A mail survey of Appalachian hardwood product exporters was conducted in the fall of 2008 to analyze the export practices for Appalachian hardwood products, specifically the volume of hardwood products exported to the Chinese market, their preferred species, and potential and existing trade barriers between US producers and Chinese customers. Results of the survey showed that the most frequent export destinations of Appalachian hardwood products were Europe, China, Canada, Mexico, and Japan. In 2007, approximately 11.4 million board feet (MMBF, Doyle scale) of hardwood logs and 145.3 MMBF of hardwood lumber were exported to China by the respondents. Approximately 37 percent of the respondents who exported hardwood products to China exported red oak logs, followed by white oak, black walnut, black cherry, and hard (sugar) maple. The top species of hardwood lumber exported to China were red oak, white oak, yellow poplar, black walnut, hickory, cherry, hard maple, and soft maple. Respondents indicated that transportation freight costs and payments are the limiting factors when considering expanding business overseas. The continued decreasing hardwood price has put more pressure on hardwood products exporters to maintain profit margins. Because of the current economic downturn, hardwood production in the Appalachian hardwood region has declined by more than 40 percent. Exports of hardwood products to China will be affected to some extent. However, it is expected that China will remain an important overseas market in the near future.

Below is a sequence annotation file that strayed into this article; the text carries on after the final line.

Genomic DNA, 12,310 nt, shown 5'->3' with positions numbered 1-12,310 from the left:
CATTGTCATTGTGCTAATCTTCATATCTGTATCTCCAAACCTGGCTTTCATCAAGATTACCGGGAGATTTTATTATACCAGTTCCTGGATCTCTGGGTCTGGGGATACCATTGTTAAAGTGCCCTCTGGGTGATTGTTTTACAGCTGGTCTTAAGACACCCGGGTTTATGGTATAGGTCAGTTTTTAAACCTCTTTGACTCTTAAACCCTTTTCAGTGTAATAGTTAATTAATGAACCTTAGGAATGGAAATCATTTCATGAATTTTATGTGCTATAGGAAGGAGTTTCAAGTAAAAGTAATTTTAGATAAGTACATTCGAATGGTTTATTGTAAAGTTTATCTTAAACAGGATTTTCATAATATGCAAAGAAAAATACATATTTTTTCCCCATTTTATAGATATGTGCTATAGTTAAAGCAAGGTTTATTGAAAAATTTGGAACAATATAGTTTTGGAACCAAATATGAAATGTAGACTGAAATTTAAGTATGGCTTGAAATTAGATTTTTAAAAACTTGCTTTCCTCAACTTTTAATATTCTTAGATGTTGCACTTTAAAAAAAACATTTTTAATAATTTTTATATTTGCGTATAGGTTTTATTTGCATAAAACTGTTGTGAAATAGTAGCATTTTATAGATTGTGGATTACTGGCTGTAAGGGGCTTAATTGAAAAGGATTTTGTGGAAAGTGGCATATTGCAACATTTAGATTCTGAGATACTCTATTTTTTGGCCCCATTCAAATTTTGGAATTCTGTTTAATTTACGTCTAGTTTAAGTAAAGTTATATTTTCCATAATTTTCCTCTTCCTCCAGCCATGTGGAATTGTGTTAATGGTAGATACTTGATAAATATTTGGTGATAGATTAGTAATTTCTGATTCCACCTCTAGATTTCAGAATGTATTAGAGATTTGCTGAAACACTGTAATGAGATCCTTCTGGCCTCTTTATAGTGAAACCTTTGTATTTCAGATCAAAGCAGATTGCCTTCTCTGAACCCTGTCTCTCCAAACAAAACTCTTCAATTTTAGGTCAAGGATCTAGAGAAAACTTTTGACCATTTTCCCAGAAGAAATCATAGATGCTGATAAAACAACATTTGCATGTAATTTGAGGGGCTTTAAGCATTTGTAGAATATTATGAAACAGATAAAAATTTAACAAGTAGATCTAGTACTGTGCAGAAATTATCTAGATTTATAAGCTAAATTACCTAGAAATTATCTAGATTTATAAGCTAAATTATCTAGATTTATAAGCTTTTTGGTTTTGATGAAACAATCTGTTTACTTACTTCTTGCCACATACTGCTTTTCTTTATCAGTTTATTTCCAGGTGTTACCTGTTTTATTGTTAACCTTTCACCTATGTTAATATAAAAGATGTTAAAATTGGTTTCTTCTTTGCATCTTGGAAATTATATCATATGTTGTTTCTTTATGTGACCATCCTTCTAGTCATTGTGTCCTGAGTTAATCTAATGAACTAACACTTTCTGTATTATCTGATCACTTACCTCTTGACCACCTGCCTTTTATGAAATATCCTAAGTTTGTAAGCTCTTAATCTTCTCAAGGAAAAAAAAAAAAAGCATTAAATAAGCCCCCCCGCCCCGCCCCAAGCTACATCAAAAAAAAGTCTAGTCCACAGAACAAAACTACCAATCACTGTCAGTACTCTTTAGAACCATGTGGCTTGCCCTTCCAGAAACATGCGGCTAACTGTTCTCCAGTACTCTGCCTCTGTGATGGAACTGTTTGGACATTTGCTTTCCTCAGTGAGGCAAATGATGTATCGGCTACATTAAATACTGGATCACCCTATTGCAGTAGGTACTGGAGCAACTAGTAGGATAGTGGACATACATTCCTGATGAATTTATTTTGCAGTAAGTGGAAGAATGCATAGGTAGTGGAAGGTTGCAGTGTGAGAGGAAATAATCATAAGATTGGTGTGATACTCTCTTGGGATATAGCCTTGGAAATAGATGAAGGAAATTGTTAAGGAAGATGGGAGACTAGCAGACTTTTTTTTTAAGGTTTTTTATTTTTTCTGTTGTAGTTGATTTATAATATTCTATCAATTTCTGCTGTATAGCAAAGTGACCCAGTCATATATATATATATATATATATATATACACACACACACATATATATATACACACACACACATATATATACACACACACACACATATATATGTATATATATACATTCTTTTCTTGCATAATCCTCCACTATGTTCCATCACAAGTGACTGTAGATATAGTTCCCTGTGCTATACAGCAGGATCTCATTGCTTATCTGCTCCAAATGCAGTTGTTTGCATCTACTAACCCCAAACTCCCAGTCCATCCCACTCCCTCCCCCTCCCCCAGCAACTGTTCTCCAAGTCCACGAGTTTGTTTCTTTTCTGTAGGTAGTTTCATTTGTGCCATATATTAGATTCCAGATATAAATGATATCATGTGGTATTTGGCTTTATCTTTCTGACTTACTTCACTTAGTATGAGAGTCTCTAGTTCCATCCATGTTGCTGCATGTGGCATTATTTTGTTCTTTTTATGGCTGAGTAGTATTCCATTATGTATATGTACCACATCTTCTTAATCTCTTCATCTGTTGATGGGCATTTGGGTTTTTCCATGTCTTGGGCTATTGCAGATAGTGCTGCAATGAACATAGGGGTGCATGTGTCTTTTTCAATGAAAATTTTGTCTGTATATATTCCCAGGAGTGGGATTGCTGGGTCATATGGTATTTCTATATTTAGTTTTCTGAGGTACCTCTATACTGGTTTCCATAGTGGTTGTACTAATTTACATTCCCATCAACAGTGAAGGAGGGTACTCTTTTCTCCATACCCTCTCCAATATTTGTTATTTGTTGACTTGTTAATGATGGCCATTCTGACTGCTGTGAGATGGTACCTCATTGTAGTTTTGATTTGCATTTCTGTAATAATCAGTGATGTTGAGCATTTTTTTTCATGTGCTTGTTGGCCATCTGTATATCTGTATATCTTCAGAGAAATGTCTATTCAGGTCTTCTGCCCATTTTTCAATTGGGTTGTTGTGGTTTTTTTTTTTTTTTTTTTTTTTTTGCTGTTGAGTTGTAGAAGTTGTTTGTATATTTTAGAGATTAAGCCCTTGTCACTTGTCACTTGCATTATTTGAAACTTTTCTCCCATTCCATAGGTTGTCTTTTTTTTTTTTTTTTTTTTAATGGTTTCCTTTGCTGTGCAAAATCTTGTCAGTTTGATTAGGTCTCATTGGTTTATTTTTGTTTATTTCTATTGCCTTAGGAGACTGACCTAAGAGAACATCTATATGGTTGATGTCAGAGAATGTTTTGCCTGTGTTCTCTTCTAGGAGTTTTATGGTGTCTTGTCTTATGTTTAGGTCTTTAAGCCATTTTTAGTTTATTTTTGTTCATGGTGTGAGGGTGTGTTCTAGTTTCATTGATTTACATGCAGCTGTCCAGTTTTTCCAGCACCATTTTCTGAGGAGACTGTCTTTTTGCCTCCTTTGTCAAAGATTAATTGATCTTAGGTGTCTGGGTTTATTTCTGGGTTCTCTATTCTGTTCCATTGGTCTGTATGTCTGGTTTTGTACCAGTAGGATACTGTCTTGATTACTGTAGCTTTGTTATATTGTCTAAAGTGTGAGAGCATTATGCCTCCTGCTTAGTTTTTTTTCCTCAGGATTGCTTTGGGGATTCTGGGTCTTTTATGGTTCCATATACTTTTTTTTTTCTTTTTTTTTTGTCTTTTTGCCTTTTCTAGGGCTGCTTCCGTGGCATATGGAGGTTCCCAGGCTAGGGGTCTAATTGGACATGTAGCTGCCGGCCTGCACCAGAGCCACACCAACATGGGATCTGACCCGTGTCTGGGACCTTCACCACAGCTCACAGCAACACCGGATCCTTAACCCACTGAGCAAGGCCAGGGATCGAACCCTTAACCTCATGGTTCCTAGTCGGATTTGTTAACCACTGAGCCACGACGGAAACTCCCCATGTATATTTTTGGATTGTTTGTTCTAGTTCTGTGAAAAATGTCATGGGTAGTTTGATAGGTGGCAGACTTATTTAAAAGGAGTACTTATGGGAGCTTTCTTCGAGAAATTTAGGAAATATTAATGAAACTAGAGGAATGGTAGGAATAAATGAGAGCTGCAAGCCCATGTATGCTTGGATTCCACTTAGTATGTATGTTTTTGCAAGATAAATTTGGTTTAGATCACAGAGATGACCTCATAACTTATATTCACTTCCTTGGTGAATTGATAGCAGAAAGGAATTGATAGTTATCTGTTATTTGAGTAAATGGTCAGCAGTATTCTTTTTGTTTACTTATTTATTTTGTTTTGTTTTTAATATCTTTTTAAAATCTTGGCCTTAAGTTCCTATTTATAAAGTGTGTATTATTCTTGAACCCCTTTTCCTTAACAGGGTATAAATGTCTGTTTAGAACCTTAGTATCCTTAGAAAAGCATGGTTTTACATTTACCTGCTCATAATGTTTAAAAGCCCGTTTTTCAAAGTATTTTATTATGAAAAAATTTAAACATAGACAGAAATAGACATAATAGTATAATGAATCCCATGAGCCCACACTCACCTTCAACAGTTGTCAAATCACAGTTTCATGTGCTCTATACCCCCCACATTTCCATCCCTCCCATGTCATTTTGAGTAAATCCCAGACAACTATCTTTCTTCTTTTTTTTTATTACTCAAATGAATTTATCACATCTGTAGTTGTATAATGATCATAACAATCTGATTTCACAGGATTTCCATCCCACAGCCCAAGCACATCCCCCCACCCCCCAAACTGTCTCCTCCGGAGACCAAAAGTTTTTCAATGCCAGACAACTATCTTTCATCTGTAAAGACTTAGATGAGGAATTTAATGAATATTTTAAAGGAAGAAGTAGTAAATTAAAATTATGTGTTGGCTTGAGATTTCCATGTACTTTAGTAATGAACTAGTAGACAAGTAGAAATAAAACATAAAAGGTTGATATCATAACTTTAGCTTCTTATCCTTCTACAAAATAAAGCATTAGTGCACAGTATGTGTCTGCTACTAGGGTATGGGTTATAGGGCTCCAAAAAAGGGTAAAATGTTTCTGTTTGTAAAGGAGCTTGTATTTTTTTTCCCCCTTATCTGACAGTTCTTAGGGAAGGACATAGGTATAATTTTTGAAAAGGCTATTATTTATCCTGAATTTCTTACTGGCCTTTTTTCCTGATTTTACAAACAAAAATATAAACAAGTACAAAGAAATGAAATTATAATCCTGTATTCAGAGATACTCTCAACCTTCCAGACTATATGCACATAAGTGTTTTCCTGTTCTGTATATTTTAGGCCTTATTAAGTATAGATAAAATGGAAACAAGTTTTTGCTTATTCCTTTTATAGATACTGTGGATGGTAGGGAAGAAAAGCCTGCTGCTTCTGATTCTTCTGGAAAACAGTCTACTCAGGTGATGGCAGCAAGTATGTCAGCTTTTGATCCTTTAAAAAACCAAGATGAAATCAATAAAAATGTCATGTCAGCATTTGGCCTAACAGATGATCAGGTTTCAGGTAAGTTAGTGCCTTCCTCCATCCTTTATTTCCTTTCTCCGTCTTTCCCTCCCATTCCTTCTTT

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Author notes

The authors are, respectively, Associate Professor, Graduate Research Assistant, Assistant Professor, and Associate Professor, Div. of Forestry and Natural Resources, West Virginia Univ., Morgantown (jxwang@wvu.edu, jwu4@mix.wvu.edu, David.DeVallance@mail.wvu.edu, Jim.Armstrong@mail.wvu.edu). This manuscript is published with the approval of the Director of West Virginia Agric. and Forestry Experimental Sta. as Scientific Article No. 3069. This paper was received for publication in October 2009. Article no. 10694.